From School Library Journal
Grade 9 Up—When Deanna's father catches her having sex in a car when she is 13, her life is drastically changed. Two years later, he still can't look her in the eye, and though Tommy is the only boy she's been with, she is branded the school slut. Her entire family watches her as though she is likely to sleep with anyone she sees, and Tommy still smirks at and torments her when she sees him. Her two best friends have recently begun dating, and Deanna feels like an intruder. She tries to maintain a close relationship with her older brother, but Darren and his girlfriend are struggling as teenage parents. Deanna learns to protect herself by becoming outwardly tough, but feels her isolation acutely. Her only outlet is her journal in which she writes the story of an anonymous girl who has the same experiences and feelings that she does. Through this, readers see the potential that Deanna cannot identify in herself. This is a heartbreaking look at how a teenager can be defined by one mistake, and how it shapes her sense of self-worth. This is realistic fiction at its best. Zarr's storytelling is excellent; Deanna's reactions to the painful things said to her will resonate with any reader who has felt like an outsider. It is an emotionally charged story, with language appropriate to the intensity of the feelings. Story of a Girl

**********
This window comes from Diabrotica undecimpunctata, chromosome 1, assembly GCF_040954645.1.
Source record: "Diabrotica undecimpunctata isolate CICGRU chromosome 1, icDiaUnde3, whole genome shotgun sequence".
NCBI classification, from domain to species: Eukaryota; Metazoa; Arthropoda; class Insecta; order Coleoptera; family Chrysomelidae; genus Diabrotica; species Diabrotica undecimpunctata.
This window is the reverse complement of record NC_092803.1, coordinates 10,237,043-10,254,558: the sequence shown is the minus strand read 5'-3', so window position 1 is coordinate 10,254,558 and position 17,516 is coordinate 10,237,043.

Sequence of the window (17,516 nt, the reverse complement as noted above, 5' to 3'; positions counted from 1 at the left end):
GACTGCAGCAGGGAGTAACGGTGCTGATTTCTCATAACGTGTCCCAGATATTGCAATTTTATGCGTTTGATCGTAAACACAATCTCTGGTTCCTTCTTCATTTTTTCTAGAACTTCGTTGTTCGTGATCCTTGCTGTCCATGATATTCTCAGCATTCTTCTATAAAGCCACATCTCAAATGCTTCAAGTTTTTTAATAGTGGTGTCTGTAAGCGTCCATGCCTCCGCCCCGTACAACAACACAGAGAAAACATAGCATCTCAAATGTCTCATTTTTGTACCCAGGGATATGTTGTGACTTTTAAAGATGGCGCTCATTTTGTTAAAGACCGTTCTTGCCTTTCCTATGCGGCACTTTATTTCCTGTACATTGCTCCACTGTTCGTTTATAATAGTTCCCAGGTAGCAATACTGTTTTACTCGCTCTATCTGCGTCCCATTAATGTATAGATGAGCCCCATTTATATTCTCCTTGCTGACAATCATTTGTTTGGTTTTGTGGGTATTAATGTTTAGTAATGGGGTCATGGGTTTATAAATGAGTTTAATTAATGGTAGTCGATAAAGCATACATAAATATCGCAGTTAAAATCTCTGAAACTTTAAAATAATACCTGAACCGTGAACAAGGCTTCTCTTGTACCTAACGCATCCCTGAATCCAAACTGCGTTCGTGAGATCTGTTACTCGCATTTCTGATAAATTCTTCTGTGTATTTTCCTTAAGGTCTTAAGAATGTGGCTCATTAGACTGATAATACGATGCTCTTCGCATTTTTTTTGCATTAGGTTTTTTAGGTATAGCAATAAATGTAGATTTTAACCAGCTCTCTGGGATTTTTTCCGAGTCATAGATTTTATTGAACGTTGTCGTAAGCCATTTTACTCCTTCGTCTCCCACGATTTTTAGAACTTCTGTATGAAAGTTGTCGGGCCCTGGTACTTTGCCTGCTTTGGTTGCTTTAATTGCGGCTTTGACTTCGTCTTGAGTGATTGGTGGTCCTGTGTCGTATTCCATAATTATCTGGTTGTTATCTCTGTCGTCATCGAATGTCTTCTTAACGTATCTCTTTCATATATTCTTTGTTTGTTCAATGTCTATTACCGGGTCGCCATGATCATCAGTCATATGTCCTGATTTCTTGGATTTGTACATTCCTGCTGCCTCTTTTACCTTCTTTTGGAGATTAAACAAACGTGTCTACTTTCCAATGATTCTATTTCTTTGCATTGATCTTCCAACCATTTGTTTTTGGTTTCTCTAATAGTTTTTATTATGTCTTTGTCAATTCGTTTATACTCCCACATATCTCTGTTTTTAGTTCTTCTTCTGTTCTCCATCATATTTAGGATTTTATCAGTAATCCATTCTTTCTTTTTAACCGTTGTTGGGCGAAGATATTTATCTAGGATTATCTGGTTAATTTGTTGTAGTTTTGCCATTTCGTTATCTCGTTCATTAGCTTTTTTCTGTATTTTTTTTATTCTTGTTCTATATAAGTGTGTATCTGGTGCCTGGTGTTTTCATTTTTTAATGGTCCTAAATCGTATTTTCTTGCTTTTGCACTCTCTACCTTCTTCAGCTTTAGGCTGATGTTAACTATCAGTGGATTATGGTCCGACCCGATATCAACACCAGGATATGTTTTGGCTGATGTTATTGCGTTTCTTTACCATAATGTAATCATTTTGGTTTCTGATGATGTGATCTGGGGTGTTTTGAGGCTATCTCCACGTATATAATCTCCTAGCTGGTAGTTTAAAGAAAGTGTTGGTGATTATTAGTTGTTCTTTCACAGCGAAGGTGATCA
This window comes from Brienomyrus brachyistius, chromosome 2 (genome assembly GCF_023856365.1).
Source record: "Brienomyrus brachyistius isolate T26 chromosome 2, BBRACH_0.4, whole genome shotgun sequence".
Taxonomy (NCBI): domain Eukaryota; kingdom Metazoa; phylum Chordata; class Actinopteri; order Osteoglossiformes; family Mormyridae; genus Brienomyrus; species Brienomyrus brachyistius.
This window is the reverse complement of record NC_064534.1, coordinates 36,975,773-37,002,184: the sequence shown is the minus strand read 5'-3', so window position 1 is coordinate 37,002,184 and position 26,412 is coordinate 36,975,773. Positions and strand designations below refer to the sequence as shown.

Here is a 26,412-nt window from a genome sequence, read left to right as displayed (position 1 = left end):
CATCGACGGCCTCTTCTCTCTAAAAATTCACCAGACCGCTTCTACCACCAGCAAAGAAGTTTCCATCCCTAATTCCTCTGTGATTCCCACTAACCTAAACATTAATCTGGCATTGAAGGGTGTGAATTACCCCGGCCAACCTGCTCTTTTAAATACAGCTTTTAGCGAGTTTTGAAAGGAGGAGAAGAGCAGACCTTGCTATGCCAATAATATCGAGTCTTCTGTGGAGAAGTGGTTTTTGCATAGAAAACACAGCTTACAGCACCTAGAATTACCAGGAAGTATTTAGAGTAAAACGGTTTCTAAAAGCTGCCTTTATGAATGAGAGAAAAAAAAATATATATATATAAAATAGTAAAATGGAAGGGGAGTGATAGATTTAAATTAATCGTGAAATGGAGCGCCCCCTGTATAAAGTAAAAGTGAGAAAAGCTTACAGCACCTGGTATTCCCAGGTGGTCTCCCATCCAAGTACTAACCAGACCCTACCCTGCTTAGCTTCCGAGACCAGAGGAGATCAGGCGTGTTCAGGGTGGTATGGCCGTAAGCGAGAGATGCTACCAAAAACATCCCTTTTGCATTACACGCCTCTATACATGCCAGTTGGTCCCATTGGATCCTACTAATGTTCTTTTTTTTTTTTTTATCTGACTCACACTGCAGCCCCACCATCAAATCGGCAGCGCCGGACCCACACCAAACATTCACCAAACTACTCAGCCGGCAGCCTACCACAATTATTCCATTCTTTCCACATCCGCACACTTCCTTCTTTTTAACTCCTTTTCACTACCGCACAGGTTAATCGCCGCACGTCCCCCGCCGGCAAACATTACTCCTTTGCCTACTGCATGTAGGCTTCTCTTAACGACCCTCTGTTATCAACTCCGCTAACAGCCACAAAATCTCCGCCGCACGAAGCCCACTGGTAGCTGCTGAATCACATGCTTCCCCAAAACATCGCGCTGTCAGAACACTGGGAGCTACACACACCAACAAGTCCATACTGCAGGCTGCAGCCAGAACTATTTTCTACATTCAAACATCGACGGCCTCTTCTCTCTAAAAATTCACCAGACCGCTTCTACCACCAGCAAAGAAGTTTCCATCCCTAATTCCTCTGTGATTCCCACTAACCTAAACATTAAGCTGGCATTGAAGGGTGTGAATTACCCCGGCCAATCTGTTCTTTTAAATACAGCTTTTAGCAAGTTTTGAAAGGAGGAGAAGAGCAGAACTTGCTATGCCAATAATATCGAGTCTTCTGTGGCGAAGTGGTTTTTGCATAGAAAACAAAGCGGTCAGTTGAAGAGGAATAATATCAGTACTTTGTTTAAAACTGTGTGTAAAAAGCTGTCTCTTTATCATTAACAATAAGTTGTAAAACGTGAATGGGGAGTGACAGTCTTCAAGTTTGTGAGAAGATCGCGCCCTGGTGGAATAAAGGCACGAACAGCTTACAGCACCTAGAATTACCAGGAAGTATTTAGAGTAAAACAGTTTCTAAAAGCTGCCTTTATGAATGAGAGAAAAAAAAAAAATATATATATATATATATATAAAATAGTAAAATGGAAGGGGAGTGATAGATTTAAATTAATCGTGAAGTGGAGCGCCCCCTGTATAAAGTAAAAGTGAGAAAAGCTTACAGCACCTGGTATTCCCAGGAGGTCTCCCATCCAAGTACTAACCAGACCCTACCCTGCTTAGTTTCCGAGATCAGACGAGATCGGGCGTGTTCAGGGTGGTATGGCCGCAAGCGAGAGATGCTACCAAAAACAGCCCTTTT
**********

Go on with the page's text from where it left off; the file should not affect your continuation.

is recommended for both teens and the adults who live and work with them.—Stephanie L. Petruso, Anne Arundel County Public Library, Odenton, MD
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*Starred Review* Deanna was 13 when her father caught her and 17-year-old Tommy having sex. Three years later, she is still struggling with the repercussions: how Tommy jokingly made her into the school slut; how the story became legend in her small town; how her father looked at her then--and now doesn't look at her at all. Her brother, Darren, has mistakes to handle, too: he lives with his girlfriend and their baby in his parents' basement. And while Deanna's mother seems numb, her father is perpetually angry and depressed. Meanwhile, in a misguided search for love brought on by the confusion of seeing Tommy again, Deanna intentionally hurts her two closest friends. Although she's more aware than most how a single event can define a person, Deanna still struggles to gain insight into herself, her family, and her friends. When she finally does, she's able to create small but positive changes in her relationships with them all. Characters are well drawn, especially Deanna, whose complicated, deeply felt emotions turn the story. There are plenty of heartbreaking moments, too, including a poignant confrontation with Tommy. Though nothing is miraculously fixed by the close, everyone's perspective has changed for the better. This is a thoughtful, well-executed debut from an author who understands how to write for teens. Krista HutleyCopyright © American Library Association. All rights reserved